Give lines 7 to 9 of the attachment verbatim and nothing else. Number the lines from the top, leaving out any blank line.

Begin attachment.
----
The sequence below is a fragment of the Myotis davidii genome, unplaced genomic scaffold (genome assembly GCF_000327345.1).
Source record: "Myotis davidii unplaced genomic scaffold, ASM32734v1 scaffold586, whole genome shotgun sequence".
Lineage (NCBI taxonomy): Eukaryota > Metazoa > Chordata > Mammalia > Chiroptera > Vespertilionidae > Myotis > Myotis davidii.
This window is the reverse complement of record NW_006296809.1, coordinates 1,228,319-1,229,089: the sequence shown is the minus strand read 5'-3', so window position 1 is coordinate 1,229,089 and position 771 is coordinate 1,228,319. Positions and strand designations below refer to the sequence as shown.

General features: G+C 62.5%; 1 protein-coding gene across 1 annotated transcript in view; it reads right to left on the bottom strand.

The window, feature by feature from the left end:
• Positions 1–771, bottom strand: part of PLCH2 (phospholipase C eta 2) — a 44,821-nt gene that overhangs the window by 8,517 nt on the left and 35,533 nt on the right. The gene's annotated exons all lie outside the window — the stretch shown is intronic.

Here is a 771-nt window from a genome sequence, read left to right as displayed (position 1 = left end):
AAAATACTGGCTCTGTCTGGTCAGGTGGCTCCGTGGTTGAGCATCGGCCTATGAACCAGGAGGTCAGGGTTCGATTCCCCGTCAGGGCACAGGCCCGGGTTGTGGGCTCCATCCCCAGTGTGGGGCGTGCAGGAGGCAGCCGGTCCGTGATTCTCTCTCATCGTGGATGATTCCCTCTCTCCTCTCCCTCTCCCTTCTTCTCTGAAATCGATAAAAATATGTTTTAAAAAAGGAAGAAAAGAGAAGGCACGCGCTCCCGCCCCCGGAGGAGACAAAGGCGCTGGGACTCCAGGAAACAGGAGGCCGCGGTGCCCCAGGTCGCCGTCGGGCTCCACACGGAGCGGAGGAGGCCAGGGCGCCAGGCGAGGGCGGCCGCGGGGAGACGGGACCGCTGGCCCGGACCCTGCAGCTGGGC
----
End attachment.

• Positions 1–771, bottom strand: part of PLCH2 (phospholipase C eta 2) — a 44,821-nt gene that overhangs the window by 8,517 nt on the left and 35,533 nt on the right. The gene's annotated exons all lie outside the window — the stretch shown is intronic.

Here is a 771-nt window from a genome sequence, read left to right as displayed (position 1 = left end):
AAAATACTGGCTCTGTCTGGTCAGGTGGCTCCGTGGTTGAGCATCGGCCTATGAACCAGGAGGTCAGGGTTCGATTCCCCGTCAGGGCACAGGCCCGGGTTGTGGGCTCCATCCCCAGTGTGGGGCGTGCAGGAGGCAGCCGGTCCGTGATTCTCTCTCATCGTGGATGATTCCCTCTCTCCTCTCCCTCTCCCTTCTTCTCTGAAATCGATAAAAATATGTTTTAAAAAAGGAAGAAAAGAGAAGGCACGCGCTCCCGCCCCCGGAGGAGACAAAGGCGCTGGGACTCCAGGAAACAGGAGGCCGCGGTGCCCCAGGTCGCCGTCGGGCTCCACACGGAGCGGAGGAGGCCAGGGCGCCAGGCGAGGGCGGCCGCGGGGAGACGGGACCGCTGGCCCGGACCCTGCAGCTGGGC